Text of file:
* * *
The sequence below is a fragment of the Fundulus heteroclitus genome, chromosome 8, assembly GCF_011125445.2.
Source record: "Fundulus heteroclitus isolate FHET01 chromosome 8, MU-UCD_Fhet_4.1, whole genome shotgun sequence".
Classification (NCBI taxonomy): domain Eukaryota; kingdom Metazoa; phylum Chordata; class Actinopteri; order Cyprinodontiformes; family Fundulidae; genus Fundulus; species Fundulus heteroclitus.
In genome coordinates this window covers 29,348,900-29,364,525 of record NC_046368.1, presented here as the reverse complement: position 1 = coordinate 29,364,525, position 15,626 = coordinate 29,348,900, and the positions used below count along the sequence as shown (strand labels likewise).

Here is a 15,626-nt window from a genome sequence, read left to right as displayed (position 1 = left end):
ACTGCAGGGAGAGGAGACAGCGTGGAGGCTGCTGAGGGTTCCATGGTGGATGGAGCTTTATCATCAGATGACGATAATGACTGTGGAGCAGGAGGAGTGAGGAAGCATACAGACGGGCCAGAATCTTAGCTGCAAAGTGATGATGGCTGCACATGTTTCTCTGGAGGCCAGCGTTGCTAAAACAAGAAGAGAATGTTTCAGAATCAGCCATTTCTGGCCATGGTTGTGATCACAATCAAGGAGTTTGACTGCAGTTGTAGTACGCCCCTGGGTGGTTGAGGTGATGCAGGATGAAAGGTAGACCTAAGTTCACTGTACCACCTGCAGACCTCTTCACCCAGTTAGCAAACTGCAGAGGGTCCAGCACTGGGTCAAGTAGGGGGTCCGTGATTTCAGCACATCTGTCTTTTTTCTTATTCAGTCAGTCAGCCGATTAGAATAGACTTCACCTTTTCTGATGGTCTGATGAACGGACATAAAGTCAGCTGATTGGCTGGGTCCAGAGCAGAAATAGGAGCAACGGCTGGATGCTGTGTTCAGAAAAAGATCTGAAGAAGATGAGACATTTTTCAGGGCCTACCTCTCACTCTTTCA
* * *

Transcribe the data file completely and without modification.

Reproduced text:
The sequence below is a fragment of the Fundulus heteroclitus genome, chromosome 8, assembly GCF_011125445.2.
Source record: "Fundulus heteroclitus isolate FHET01 chromosome 8, MU-UCD_Fhet_4.1, whole genome shotgun sequence".
Classification (NCBI taxonomy): domain Eukaryota; kingdom Metazoa; phylum Chordata; class Actinopteri; order Cyprinodontiformes; family Fundulidae; genus Fundulus; species Fundulus heteroclitus.
In genome coordinates this window covers 29,348,900-29,364,525 of record NC_046368.1, presented here as the reverse complement: position 1 = coordinate 29,364,525, position 15,626 = coordinate 29,348,900, and the positions used below count along the sequence as shown (strand labels likewise).

Here is a 15,626-nt window from a genome sequence, read left to right as displayed (position 1 = left end):
ACTGCAGGGAGAGGAGACAGCGTGGAGGCTGCTGAGGGTTCCATGGTGGATGGAGCTTTATCATCAGATGACGATAATGACTGTGGAGCAGGAGGAGTGAGGAAGCATACAGACGGGCCAGAATCTTAGCTGCAAAGTGATGATGGCTGCACATGTTTCTCTGGAGGCCAGCGTTGCTAAAACAAGAAGAGAATGTTTCAGAATCAGCCATTTCTGGCCATGGTTGTGATCACAATCAAGGAGTTTGACTGCAGTTGTAGTACGCCCCTGGGTGGTTGAGGTGATGCAGGATGAAAGGTAGACCTAAGTTCACTGTACCACCTGCAGACCTCTTCACCCAGTTAGCAAACTGCAGAGGGTCCAGCACTGGGTCAAGTAGGGGGTCCGTGATTTCAGCACATCTGTCTTTTTTCTTATTCAGTCAGTCAGCCGATTAGAATAGACTTCACCTTTTCTGATGGTCTGATGAACGGACATAAAGTCAGCTGATTGGCTGGGTCCAGAGCAGAAATAGGAGCAACGGCTGGATGCTGTGTTCAGAAAAAGATCTGAAGAAGATGAGACATTTTTCAGGGCCTACCTCTCACTCTTTCA